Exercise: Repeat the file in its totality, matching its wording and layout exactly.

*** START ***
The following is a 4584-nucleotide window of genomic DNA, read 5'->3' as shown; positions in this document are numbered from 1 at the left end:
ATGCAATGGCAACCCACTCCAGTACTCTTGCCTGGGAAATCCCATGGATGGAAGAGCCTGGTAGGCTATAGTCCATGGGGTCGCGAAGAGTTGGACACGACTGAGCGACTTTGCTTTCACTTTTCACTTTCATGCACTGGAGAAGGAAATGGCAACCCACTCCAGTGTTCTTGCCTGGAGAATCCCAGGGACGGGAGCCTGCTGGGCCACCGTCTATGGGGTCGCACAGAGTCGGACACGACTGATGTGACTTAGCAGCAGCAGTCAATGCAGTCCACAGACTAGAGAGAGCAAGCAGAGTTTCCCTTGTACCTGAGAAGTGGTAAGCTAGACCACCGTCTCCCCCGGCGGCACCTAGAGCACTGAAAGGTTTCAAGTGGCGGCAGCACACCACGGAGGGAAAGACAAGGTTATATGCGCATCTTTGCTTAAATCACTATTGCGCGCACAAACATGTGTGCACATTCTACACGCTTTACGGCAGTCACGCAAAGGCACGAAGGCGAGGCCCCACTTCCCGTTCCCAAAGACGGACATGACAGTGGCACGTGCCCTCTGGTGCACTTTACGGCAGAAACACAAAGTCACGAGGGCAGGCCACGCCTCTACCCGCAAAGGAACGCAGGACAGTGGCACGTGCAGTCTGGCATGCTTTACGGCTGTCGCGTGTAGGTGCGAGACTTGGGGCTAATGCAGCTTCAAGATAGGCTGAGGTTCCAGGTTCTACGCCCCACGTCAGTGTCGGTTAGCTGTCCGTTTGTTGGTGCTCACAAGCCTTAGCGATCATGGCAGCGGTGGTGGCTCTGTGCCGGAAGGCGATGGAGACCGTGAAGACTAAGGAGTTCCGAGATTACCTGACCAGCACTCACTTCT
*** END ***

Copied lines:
The following is a 4584-nucleotide window of genomic DNA, read 5'->3' as shown; positions in this document are numbered from 1 at the left end:
ATGCAATGGCAACCCACTCCAGTACTCTTGCCTGGGAAATCCCATGGATGGAAGAGCCTGGTAGGCTATAGTCCATGGGGTCGCGAAGAGTTGGACACGACTGAGCGACTTTGCTTTCACTTTTCACTTTCATGCACTGGAGAAGGAAATGGCAACCCACTCCAGTGTTCTTGCCTGGAGAATCCCAGGGACGGGAGCCTGCTGGGCCACCGTCTATGGGGTCGCACAGAGTCGGACACGACTGATGTGACTTAGCAGCAGCAGTCAATGCAGTCCACAGACTAGAGAGAGCAAGCAGAGTTTCCCTTGTACCTGAGAAGTGGTAAGCTAGACCACCGTCTCCCCCGGCGGCACCTAGAGCACTGAAAGGTTTCAAGTGGCGGCAGCACACCACGGAGGGAAAGACAAGGTTATATGCGCATCTTTGCTTAAATCACTATTGCGCGCACAAACATGTGTGCACATTCTACACGCTTTACGGCAGTCACGCAAAGGCACGAAGGCGAGGCCCCACTTCCCGTTCCCAAAGACGGACATGACAGTGGCACGTGCCCTCTGGTGCACTTTACGGCAGAAACACAAAGTCACGAGGGCAGGCCACGCCTCTACCCGCAAAGGAACGCAGGACAGTGGCACGTGCAGTCTGGCATGCTTTACGGCTGTCGCGTGTAGGTGCGAGACTTGGGGCTAATGCAGCTTCAAGATAGGCTGAGGTTCCAGGTTCTACGCCCCACGTCAGTGTCGGTTAGCTGTCCGTTTGTTGGTGCTCACAAGCCTTAGCGATCATGGCAGCGGTGGTGGCTCTGTGCCGGAAGGCGATGGAGACCGTGAAGACTAAGGAGTTCCGAGATTACCTGACCAGCACTCACTTCT